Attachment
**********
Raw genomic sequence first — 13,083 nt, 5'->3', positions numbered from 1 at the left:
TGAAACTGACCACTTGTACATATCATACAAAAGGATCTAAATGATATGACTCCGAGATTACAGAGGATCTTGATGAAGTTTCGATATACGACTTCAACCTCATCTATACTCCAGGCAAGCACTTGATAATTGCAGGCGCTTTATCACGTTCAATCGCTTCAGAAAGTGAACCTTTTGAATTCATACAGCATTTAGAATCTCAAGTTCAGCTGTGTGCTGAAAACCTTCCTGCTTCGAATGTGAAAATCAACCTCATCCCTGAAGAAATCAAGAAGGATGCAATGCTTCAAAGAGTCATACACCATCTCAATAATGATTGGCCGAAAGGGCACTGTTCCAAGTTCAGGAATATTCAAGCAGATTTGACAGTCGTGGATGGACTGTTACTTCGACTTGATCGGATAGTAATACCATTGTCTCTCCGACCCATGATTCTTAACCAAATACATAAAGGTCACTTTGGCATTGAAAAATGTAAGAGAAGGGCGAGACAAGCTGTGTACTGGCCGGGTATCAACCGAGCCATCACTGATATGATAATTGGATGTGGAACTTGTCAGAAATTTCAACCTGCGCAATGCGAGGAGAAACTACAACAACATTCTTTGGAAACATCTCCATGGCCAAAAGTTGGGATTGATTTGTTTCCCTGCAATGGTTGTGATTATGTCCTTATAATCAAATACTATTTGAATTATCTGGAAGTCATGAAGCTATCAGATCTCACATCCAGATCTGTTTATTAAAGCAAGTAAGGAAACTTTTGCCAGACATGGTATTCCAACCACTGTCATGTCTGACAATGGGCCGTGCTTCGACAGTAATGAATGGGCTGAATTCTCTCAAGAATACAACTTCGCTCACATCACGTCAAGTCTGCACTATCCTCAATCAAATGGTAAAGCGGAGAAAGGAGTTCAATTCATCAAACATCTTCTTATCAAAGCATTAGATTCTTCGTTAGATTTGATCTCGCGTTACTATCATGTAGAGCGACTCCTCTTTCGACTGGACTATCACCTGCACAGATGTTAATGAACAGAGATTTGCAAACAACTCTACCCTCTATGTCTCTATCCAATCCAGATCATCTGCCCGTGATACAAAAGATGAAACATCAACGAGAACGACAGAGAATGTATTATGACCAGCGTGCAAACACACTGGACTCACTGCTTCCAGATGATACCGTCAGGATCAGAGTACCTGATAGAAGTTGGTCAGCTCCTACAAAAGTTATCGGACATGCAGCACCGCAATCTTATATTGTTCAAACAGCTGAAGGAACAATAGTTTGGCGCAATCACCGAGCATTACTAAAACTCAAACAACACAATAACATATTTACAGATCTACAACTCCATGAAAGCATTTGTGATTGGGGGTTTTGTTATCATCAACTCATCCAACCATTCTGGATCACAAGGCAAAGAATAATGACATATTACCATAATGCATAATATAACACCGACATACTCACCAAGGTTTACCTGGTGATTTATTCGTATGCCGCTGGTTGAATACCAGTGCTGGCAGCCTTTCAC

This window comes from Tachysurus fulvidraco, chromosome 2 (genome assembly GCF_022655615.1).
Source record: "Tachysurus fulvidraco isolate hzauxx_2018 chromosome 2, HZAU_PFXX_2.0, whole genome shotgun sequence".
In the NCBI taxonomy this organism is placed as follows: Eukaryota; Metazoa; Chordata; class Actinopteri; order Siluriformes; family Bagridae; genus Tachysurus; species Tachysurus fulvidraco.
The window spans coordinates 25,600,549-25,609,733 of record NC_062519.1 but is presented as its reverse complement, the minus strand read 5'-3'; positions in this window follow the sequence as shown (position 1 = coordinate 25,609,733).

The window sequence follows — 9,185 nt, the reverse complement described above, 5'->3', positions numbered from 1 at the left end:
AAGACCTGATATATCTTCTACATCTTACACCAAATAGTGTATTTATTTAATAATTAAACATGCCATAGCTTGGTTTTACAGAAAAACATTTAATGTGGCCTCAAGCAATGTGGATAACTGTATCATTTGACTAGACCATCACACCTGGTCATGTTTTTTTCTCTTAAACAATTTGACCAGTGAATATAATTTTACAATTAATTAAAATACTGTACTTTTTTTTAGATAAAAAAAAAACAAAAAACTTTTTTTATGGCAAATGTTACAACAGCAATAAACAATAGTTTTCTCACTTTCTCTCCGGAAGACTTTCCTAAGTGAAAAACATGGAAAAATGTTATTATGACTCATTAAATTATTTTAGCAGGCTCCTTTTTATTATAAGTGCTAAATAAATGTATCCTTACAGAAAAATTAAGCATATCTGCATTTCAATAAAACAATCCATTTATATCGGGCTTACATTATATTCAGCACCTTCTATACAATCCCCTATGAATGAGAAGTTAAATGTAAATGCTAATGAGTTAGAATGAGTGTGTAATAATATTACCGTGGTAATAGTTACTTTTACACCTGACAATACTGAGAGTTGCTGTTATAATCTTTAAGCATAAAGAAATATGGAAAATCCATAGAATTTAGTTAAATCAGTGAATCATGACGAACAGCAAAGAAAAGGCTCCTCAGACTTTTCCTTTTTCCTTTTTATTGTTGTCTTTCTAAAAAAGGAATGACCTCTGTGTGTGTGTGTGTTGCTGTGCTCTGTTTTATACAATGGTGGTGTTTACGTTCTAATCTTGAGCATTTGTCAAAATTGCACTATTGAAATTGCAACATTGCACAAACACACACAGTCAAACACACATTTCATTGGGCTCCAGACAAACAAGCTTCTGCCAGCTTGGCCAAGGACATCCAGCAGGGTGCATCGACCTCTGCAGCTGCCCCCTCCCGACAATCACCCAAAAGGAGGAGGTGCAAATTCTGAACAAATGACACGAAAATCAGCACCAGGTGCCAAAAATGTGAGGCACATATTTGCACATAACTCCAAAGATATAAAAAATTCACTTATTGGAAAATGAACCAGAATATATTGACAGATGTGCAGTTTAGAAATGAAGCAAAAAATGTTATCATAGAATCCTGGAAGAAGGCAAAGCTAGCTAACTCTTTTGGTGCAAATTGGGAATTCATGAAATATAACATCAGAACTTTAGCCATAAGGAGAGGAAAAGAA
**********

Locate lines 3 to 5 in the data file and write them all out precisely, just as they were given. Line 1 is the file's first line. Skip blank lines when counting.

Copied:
This window comes from Tachysurus fulvidraco, chromosome 2 (genome assembly GCF_022655615.1).
Source record: "Tachysurus fulvidraco isolate hzauxx_2018 chromosome 2, HZAU_PFXX_2.0, whole genome shotgun sequence".
In the NCBI taxonomy this organism is placed as follows: Eukaryota; Metazoa; Chordata; class Actinopteri; order Siluriformes; family Bagridae; genus Tachysurus; species Tachysurus fulvidraco.